SEX SELLS: What the Media is Doing to our Female Politicians
By: Caitlyn Beatty
During the 2008 presidential primary election, you could buy a “Hillary Nutcracker.” A presidential candidate, a former US Senator, was made into a nutcracker. And people actually bought it. This is just one of the many examples of sexism that female politicians face.
Our female politicians are being treated in ways that are both harmful to their political careers and harmful to women thinking about running for office in the future. These women, who serve as role models to other ambitious women, are being targeted and manipulated to make the news more appealing and entertaining. There are multiple ways in which female politicians face bias, and the media only perpetuates them. In the 2008 elections two women, Palin and Clinton ran for the two highest offices in the land; the levels of biased coverage were unprecedented. Looking ahead to 2016, this is cause for concern.
Since the first televised debate in 1960 between Kennedy and Nixon, American politicians have been subjected to public scrutiny over their looks as well as their speech. The 2008 election brought us countless examples of women’s looks not only being scrutinized [Is Nancy Pelosi’s pantsuit ugly or did Richard Nixon sweat too much?] but sexualized in a way that male politicians have not been subjected too. Tracy Morgan said that Sarah Palin was “good masturbation material.” The Hillary Clinton nutcracker is still available on Amazon. Tucker Carlson famously said “When she [Hillary Clinton] comes on television, I involuntarily cross my legs.” And Sarah Palin’s head was photoshopped onto the bodies of women dressed in bikinis. These comments exist because sex sells, and these comments tragically get a lot of airtime.
Female politicians have to face a multitude of forms of gender bias and stereotypes as they are portrayed by the media. Some of the most pervasive in our culture are:
- The Iron Maiden: Hillary Clinton provides a great example. The Iron Maiden was a nickname for Margaret Thatcher [a strong willed British Prime Minister and general badass]. Unfortunately, women who find themselves victims of the iron maiden stereotype are caught in a double bind. To show emotion would mean they are perceived as weak but to not cry or show emotion would seem cold and calculated.
- The Pet: This stereotype exists when women are not viewed as real players, but as a pet or novelty of the party. This frame in which the media, or politicians themselves, portray women causes them to look like they need protection. Sarah Palin provides a good example of the pet stereotype. She is often referred to as the “darling” of the Republican Party or the party’s token woman. Many criticized the Republican party’s treatment of Palin, saying that they were often overprotective of her, shielding her from the media, or speaking of her as if she was Sen. McCain’s daughter.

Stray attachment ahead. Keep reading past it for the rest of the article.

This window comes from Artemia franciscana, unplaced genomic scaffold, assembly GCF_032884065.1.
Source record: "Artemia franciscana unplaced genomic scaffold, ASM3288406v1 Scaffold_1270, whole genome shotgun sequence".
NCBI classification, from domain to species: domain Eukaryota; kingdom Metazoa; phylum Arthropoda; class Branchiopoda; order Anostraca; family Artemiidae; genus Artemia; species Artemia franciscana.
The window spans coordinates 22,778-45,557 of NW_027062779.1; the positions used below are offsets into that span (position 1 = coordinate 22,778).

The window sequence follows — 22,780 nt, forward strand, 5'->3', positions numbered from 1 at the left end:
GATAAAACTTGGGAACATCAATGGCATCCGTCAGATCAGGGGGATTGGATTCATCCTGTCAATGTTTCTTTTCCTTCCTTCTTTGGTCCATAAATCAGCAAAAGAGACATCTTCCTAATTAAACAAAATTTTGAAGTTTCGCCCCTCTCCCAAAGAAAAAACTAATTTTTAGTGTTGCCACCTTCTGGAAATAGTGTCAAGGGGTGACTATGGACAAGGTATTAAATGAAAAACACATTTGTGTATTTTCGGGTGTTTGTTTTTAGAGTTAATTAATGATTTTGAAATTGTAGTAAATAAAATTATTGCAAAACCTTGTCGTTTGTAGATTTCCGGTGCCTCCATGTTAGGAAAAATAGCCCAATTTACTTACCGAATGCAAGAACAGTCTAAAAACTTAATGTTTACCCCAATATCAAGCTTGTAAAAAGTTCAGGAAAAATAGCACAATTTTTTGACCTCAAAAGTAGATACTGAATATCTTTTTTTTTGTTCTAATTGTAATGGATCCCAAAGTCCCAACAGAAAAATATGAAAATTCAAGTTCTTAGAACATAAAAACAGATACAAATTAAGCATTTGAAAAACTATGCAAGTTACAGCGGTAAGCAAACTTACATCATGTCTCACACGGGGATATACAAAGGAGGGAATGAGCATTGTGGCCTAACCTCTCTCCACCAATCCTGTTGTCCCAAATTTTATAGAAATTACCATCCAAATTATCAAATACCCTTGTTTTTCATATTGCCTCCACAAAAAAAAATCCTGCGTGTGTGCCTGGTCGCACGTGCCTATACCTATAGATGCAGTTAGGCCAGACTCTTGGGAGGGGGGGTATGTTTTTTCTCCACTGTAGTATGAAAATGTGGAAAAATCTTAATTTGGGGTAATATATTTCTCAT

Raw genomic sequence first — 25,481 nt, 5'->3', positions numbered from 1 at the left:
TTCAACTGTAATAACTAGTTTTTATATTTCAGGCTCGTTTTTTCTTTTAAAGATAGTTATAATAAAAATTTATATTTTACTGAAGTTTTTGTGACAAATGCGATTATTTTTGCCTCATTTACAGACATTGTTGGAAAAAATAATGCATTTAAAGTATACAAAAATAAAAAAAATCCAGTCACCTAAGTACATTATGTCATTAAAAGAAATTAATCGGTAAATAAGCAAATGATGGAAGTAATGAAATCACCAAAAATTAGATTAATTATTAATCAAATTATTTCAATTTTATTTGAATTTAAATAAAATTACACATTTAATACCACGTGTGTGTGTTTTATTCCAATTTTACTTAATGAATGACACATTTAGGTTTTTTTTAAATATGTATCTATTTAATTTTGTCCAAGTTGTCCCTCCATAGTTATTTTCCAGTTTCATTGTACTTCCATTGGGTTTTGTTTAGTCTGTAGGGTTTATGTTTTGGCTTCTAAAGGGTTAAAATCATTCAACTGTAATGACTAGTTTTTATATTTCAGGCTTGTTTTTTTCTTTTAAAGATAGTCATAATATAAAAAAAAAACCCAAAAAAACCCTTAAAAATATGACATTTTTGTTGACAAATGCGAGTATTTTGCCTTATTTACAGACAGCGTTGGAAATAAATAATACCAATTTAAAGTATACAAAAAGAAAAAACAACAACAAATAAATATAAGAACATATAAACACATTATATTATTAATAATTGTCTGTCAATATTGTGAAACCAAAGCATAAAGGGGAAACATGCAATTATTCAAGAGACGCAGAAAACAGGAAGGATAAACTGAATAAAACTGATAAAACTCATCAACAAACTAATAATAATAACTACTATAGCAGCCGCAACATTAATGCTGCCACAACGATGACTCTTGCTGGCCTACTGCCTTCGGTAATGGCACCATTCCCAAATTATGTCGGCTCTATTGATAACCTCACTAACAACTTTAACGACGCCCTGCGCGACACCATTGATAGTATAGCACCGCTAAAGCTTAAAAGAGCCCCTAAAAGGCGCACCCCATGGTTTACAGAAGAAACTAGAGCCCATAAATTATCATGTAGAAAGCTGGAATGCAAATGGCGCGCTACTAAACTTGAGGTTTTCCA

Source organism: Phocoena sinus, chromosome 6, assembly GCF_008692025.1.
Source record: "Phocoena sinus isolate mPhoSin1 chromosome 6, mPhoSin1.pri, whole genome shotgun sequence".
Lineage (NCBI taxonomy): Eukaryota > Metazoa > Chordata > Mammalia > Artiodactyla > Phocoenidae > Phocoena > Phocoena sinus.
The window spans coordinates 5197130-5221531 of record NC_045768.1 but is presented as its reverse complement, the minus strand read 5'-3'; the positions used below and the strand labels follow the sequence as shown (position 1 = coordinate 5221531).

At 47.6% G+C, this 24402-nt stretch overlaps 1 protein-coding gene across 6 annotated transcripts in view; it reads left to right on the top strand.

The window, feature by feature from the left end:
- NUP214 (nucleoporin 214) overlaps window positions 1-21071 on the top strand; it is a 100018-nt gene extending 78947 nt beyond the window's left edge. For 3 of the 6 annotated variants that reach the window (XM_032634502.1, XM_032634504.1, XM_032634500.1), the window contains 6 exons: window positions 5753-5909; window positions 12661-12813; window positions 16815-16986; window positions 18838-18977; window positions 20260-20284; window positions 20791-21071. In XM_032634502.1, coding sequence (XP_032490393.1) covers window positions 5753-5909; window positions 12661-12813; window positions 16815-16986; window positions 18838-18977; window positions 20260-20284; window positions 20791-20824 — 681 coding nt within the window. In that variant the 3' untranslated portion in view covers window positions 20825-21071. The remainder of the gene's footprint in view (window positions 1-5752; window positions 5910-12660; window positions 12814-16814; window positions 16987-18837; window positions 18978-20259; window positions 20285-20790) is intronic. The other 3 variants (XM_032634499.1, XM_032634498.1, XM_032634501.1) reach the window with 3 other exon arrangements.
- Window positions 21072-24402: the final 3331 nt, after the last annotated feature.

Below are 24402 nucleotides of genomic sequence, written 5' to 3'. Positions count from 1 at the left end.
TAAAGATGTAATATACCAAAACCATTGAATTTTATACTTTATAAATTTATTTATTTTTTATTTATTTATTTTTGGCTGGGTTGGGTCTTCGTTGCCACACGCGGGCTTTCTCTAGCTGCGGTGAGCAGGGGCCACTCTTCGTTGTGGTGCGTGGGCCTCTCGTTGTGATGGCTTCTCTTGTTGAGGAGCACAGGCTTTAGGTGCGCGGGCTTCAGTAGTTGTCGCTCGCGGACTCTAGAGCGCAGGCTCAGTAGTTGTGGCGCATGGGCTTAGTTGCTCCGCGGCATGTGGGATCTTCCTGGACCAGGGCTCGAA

- The Mother: Sarah Palin, sometimes by her own doing, but also by the media, was constantly being introduced as “a mother of five.” Being a mom is an honorable and praiseworthy occupation, but our male politicians are not viewed in a “father first” manner.
Now that the 2014 Midterm Elections are over [insert sounds of sobbing, or cheers of celebration, here], the next big predictions are who will run for in the 2016 Presidential Elections. Some likely contenders? There’s a wide field on the right (Chris Christie, Jeb Bush). The front-runner on the left is Hillary Clinton, which leads us to wonder, in a field (once again) with almost all male competitors how Clinton will be portrayed. There is no doubt that there will be some sexism in the 2016 elections.
However there is some hope for those of us who were totally alienated by the 2008 media coverage. First, Twitter has become more popular in the past eight years and the platform lends itself well to getting the word out about social movements and public outcry. The media will have to be more careful in 2016, particularly since the public can organize so easily behind hashtags and the collective and viral voice that Twitter lends to its users. Second, the public is somewhat more aware of this problem. By the end of 2008 election, an understanding that each side (both Democratic and Republican) had been victimizing its candidates entered mainstream culture. (See Amy Pohler and Tina Fey’s sketch addressing sexism and politics here.)
It is important for the public to be aware of the bias in the media so they can gauge whether or not they are getting a holistic view of each candidate, but it is also important as feminists (on both the left and the right) to acknowledge the bias and make sure that it does not limit the progress of women being elected to Congress and [fingers-crossed] the presidency. This means making sure that female candidates are being represented in a holistic manner and ensuring that what bias does exist does not discourage any woman who wants to run for office.
Here’s to hoping a female presidential candidate will run, and to hoping even more that the media will clean up its act.
PS. If you are interested in media bias in relation to women, Miss Representation, a movie available on Netflix is definitely worth the watch. Big Girls Don’t Cry: The Election That Changed Everything for American Women is a great read as well.